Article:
Priority Questions

Penalty Points System Investigation

Niall Collins

Question:

1. Deputy Niall Collins asked the Minister for Justice and Equality the timeframe for the completion of the Garda Síochána Ombudsman Commission investigation into allegations by Garda whistleblowers regarding the administration of penalty points; and if he will make a statement on the matter. [5571/14]

Pádraig MacLochlainn

Question:

2. Deputy Pádraig Mac Lochlainn asked the Minister for Justice and Equality if he will ensure that the Garda Síochána Ombudsman Commission has access to the PULSE system during the investigation it initiated last week into the administration of fixed-charge penalties. [5629/14]

Mick Wallace

Question:

3. Deputy Mick Wallace asked the Minister for Justice and Equality the precise circumstances which led him to request the Garda Síochána Ombudsman Commission to commence an investigation under section 102 of the Garda Síochána Act 2005; the reason he did not choose to initiate a wider investigation, under section 106, of policies, practices and procedures; the reason he considered the matter to have become one of public interest; if he consulted with the Garda Commissioner when choosing the relevant legislative provision under which the investigation would be conducted; and if he will make a statement on the matter. [5582/14]

Concerns about the administration of the penalty points system have been raised in the Oireachtas since the publication of the O'Mahoney report. The matter has been discussed by the Joint Committee on Justice, Defence and Equality, the Joint Committee on Public Service Oversight and Petitions and the Committee of Public Accounts. In the absence of its being conclusively dealt with, public confidence in the entire system will be undermined, if that has not already happened. Will the Minister give a timeframe for completion of the investigation into the matter by the Garda Síochána Ombudsman Commission? In addition, will he outline why he did not refer the issue to the ombudsman commission in the first instance?

It is clear, therefore, that a referral under section 102 of the 2005 Act, rather than under section 106, is the only way in which these allegations can be investigated.

The Minister outlined why he has now decided to refer it to the Garda Síochána Ombudsman Commission, GSOC. The Oireachtas Committee on Justice, Defence and Equality was united in its view that the matter should have been referred much sooner. Be that as it may, we have had a number of public utterances from current and former members of GSOC about some of the constraints and limits of powers afforded to them under the 2005 Act. It is important that this Act is revisited as soon as possible. The Minister mentioned access to the PULSE system. There has to be complete and unfettered access to PULSE.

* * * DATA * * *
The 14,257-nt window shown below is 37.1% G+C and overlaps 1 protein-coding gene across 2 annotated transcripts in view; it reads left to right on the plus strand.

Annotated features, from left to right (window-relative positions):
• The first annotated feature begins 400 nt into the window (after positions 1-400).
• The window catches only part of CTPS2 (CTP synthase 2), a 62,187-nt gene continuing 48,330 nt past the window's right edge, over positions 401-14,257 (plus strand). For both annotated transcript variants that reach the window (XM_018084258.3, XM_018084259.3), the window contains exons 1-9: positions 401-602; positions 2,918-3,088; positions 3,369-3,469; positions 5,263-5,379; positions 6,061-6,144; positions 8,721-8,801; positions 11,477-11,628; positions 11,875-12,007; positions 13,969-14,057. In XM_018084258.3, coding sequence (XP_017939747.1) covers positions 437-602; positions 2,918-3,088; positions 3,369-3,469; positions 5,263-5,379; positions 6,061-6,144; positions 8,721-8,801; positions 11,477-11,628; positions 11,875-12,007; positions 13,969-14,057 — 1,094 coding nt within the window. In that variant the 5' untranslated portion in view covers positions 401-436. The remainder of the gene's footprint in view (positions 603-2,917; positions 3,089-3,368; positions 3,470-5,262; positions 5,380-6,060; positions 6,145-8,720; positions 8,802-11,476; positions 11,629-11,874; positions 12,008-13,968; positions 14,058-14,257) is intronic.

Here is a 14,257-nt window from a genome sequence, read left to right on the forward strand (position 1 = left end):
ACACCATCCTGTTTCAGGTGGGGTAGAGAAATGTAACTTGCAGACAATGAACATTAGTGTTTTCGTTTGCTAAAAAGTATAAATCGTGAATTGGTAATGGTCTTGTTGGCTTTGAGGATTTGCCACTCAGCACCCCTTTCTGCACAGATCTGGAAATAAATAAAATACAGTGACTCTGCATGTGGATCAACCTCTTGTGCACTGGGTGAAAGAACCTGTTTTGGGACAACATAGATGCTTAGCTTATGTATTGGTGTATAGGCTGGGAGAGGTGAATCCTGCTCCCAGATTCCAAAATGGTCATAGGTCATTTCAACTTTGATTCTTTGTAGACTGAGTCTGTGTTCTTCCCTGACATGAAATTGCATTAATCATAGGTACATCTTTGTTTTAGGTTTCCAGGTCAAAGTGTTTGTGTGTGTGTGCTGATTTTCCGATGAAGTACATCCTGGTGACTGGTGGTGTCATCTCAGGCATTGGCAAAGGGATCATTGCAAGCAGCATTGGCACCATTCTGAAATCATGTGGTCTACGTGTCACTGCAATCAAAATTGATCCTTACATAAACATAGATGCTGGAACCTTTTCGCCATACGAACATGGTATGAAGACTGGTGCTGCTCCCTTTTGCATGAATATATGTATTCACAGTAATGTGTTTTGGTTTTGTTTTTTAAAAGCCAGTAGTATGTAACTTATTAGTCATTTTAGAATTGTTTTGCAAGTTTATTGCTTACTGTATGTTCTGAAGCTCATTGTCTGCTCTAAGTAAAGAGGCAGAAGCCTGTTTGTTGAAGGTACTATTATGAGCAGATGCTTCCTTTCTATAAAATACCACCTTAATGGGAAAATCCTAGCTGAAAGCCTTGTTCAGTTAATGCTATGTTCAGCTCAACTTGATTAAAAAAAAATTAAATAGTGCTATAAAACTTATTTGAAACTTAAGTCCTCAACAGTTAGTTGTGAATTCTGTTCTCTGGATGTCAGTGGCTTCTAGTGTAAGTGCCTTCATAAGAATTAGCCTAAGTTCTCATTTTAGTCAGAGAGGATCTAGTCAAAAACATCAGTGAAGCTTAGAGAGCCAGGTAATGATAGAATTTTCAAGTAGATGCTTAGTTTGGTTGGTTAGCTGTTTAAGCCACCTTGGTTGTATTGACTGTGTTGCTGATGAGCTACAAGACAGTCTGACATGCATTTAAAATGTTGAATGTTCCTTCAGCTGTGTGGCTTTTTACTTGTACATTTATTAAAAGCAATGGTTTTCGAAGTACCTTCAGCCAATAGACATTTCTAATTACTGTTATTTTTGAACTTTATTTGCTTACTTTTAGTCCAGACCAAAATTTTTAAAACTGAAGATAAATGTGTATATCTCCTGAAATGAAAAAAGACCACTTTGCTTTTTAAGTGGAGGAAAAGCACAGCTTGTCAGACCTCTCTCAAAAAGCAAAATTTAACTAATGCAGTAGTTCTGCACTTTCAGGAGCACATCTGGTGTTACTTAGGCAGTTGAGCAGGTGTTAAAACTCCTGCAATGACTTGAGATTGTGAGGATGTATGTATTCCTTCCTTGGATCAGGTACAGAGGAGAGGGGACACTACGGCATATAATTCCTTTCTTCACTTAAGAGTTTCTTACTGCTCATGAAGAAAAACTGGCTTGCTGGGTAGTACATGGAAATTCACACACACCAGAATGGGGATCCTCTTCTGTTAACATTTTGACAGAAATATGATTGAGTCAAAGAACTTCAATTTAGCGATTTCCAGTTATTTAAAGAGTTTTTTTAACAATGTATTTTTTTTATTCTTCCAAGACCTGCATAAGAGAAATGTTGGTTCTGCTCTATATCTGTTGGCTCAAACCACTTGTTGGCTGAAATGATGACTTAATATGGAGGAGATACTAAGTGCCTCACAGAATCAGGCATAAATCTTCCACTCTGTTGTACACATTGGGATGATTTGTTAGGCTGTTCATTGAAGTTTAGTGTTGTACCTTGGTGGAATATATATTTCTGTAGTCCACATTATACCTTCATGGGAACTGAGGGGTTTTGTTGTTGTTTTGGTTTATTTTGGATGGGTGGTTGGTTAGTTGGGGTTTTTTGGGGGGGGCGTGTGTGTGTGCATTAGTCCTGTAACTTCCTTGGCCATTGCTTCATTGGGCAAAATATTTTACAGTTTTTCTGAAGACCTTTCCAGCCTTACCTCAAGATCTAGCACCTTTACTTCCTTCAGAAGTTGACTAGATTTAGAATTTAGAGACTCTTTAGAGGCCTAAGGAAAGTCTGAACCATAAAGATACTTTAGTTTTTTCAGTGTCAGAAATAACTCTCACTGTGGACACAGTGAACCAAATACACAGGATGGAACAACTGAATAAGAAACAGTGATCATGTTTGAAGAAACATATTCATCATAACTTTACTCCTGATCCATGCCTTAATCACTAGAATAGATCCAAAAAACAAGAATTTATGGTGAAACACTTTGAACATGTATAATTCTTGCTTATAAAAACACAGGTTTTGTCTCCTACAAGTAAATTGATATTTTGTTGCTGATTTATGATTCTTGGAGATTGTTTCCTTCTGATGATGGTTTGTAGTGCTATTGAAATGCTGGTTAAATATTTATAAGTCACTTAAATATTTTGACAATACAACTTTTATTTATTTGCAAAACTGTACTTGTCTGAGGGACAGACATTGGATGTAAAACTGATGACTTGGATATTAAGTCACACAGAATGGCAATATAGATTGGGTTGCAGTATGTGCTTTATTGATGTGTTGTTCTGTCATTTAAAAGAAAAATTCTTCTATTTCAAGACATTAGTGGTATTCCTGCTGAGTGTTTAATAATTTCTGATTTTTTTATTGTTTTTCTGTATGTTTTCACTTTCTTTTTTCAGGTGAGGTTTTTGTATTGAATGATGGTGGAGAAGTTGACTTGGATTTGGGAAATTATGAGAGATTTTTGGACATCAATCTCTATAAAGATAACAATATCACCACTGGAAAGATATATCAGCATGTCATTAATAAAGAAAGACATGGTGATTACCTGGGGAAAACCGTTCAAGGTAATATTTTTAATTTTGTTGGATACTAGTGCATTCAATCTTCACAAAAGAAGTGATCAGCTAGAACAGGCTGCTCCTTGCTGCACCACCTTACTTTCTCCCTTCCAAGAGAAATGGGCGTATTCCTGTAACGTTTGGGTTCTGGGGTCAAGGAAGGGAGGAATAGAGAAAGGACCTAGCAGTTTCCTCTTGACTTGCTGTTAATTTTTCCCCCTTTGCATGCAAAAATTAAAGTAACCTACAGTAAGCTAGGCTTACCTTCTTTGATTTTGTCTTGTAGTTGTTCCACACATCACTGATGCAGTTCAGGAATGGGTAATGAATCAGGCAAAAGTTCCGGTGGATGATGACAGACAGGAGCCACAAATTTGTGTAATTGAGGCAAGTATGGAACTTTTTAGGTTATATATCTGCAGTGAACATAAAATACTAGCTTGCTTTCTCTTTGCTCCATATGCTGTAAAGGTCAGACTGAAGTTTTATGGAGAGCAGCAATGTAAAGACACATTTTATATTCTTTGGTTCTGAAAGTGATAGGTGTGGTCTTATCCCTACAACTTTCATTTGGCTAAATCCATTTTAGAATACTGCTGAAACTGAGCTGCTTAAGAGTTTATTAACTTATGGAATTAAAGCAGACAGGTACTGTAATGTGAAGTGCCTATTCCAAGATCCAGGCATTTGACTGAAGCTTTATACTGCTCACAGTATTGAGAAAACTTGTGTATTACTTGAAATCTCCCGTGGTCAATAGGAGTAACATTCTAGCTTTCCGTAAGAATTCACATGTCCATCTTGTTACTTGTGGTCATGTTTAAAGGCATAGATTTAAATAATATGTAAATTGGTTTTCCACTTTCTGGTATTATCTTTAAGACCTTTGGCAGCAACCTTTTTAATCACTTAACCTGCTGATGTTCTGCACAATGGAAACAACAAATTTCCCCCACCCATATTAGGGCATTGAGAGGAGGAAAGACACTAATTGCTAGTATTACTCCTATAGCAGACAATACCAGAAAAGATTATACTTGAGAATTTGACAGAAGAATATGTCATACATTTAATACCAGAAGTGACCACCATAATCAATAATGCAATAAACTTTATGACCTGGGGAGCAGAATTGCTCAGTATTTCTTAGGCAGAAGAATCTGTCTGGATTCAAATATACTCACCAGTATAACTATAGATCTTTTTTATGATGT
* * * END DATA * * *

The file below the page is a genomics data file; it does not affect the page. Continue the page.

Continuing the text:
Does the Minister agree that the Garda Commissioner in his role as chief of police should be subject to scrutiny by GSOC? In Northern Ireland and the UK, the heads of MI5 and MI6 are subject to scrutiny. Can the Minister confirm whether the Act will be changed to allow the referral of complaints by serving members of An Garda Síochána directly to GSOC? Can he also comment on the role of the confidential recipient? I think it has been proven conclusively that this role is not fit for purpose or up to standard.

I remind the Deputy that he is a member of the Oireachtas Joint Committee on Justice, Defence and Equality. The two reports to which I referred were referred to that committee and it was open to that committee to hold hearings, call in An Garda Síochána and raise any questions it sought to raise arising out of those reports with other individuals. What the committee did was send the matter to the Oireachtas Committee on Public Service Oversight and Petitions. The Deputy is aware of that. It was my understanding that it was passed on to the committee of which Deputy Wallace is a member. This committee questioned GSOC about the matter and the response it got was the one I referenced. It did not go any further with that committee either.

I intend, as I announced, to bring forward new legislation to amend the 2005 Act. We have been conducting a review of this Act for the past nine months in terms of how matters work and where difficulties arise. The confidential recipient was a creature created by my predecessor in 2007 for serving members of the gardaí to make complaints of alleged misconduct that would effectively be furnished to An Garda Síochána itself to investigate. Time has proved that this is a defective procedure. It is my intention in the context of a series of amendments to address other issues raised by the Deputy that need to be addressed with regard to GSOC to confer on it a remit to deal with serious allegations of misconduct made by serving members of the force. Following the enactment of the amending Bill, I do not envisage that the office of confidential recipient will continue.

The Minister has been critical of members of Committee of Public Accounts and has said that he referred the matter to GSOC in the public interest due to the direction in which it was going. He now says that the Committee on Justice, Defence and Equality should have dealt with it. That committee and the Committee on Public Service Oversight and Petitions were both of the view that GSOC was the best place to investigate this because, unfortunately, committees cannot make adverse findings of fact against individuals. That was the people's decision in a referendum. We felt that the only independent place to have a proper full investigation with the proper expertise was GSOC. Unfortunately, both committees were unsuccessful because GSOC said it could not investigate it because it came from a serving member of An Garda Síochána. That is for the Dáil record.